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Dust Explosion Elimination at Work

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					Its more than housekeeping
       Its also about



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What is Dust?
  One Micron-Size Dust Particle
         on a Pin Head




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   How is Dust Recirculated?
• Release of previously generated dust
  during such processing operations as:

   – Loading
   – Dumping
   – Transferring
• What types of Loading, Dumping, or
  Transferring Equipment do you have?

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 How is Dust Recirculated?

• Also, dust can be recirculated by:
   – Wind
   – Movement of Workers
   – Movement of Equipment
• What activities or conditions kick up dust at
  your mine?


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Dust Classification

• Fibrogenic Dust (Causes Disease)
  – Crystalline Silica (Quartz)
  – Asbestos
  – Beryllium
• Nuisance Dust - Dust that does not
  contain harmful quantities of asbestos
  & less than 1% quartz.

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   Dust Classification by Size
• Dust is classified by size into two
  primary categories.
  – Respirable Dust
  – Inhalable Dust




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  Inhaleable Dust
• Dust that enters the body, but is trapped
  in the nose, throat, and upper
  respiratory tract.




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Dust & the Respiratory System



Human
Respiratory
System




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     Why Control Dust?
• Health Hazards
    – Occupational respiratory diseases
    – Irritation to eyes, nose, throat
    – Skin irritation
•   Damage to Equipment
•   Impaired Visibility
•   Community Relations
•   Can you think of other reasons?
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   Health Hazards
• The harm Dust can cause depends on the
  following:
    Dust Composition
    Dust Concentration
    Particle Size and Shape
    Amount of Exposure Time
• Excessive exposure to harmful dusts can cause
  Pneumoconiosis - a dust related lung disease.

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   Dust Related Lung Diseases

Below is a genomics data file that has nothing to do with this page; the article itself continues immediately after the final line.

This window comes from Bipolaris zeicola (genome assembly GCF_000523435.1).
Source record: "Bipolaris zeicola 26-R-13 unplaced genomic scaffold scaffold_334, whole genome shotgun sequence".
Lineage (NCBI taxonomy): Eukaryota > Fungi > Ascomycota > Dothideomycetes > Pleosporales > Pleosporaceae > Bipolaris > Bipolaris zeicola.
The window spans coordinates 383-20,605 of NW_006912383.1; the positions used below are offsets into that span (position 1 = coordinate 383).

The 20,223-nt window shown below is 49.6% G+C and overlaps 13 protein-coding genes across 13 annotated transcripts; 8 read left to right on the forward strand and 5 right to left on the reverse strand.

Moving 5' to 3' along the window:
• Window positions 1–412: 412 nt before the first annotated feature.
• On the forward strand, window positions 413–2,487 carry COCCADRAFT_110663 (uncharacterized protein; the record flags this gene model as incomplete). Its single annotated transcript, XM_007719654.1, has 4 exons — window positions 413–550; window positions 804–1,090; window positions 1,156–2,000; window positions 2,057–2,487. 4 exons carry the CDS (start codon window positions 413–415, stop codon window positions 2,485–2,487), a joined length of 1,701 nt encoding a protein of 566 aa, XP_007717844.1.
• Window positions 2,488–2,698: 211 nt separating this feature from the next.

• Silicosis
    Caused by Silica Dust
• Black Lung
    Caused by Coal Dust
• Asbestosis
    Caused by Asbestos Dust
• Damage from these diseases is irreversible!


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    Controling Dust Exposure -
    Safer Machinery & Tools
•   Fully enclosing dusty processes.
•   Local exhaust ventilation/dust collection equipment.
•   Tools with dust extraction (vacuum) devices.
•   Using water to suppress dust.
•   Operator enclosures with an air filtration system.
•   Use abrasives other than sand for abrasive blasting.




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Dust Control Systems




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 Controling Dust Exposure -
 Safe Work Procedures
• Wetting down dusty work areas or processes
  prior to work.
• Working upwind of dust sources where possible.
• Posting warning Signs where necessary.
• Limiting Exposure time.
• Training all employees on appropriate work
  procedures.
• Good housekeeping practices.

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Controling Dust Exposure -
Respiratory Protection
• Fit testing of all employees required to wear
  respiratory devices.
• Training employees in the proper use of
  respiratory devices.
• Making sure employees understand the hazards of
  dust and the importance of respirator use.
• Regular checking and cleaning of non-disposable
  respirators.


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   Reasons for Repirators?
• Certain Breathing conditions are hazardous to